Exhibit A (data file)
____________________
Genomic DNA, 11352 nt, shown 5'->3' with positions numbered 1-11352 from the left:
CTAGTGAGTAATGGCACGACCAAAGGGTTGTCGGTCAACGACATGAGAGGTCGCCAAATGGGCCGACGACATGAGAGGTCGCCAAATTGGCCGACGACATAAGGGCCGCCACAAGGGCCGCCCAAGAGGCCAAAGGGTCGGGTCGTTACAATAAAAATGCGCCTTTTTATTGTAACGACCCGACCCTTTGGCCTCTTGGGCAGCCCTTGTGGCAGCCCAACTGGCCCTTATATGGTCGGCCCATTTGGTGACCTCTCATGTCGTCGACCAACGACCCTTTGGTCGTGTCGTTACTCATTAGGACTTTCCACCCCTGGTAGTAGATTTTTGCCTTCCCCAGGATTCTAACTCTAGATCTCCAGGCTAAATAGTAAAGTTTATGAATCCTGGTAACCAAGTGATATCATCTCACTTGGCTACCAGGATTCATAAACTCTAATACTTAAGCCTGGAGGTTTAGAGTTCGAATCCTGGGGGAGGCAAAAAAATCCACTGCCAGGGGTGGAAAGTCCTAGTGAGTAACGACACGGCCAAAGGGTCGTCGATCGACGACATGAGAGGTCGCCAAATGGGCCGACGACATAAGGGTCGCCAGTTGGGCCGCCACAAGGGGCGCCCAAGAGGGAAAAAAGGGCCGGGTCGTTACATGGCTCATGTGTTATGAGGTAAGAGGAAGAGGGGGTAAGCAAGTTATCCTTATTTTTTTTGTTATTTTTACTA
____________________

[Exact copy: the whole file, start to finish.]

Genomic DNA, 11352 nt, shown 5'->3' with positions numbered 1-11352 from the left:
CTAGTGAGTAATGGCACGACCAAAGGGTTGTCGGTCAACGACATGAGAGGTCGCCAAATGGGCCGACGACATGAGAGGTCGCCAAATTGGCCGACGACATAAGGGCCGCCACAAGGGCCGCCCAAGAGGCCAAAGGGTCGGGTCGTTACAATAAAAATGCGCCTTTTTATTGTAACGACCCGACCCTTTGGCCTCTTGGGCAGCCCTTGTGGCAGCCCAACTGGCCCTTATATGGTCGGCCCATTTGGTGACCTCTCATGTCGTCGACCAACGACCCTTTGGTCGTGTCGTTACTCATTAGGACTTTCCACCCCTGGTAGTAGATTTTTGCCTTCCCCAGGATTCTAACTCTAGATCTCCAGGCTAAATAGTAAAGTTTATGAATCCTGGTAACCAAGTGATATCATCTCACTTGGCTACCAGGATTCATAAACTCTAATACTTAAGCCTGGAGGTTTAGAGTTCGAATCCTGGGGGAGGCAAAAAAATCCACTGCCAGGGGTGGAAAGTCCTAGTGAGTAACGACACGGCCAAAGGGTCGTCGATCGACGACATGAGAGGTCGCCAAATGGGCCGACGACATAAGGGTCGCCAGTTGGGCCGCCACAAGGGGCGCCCAAGAGGGAAAAAAGGGCCGGGTCGTTACATGGCTCATGTGTTATGAGGTAAGAGGAAGAGGGGGTAAGCAAGTTATCCTTATTTTTTTTGTTATTTTTACTA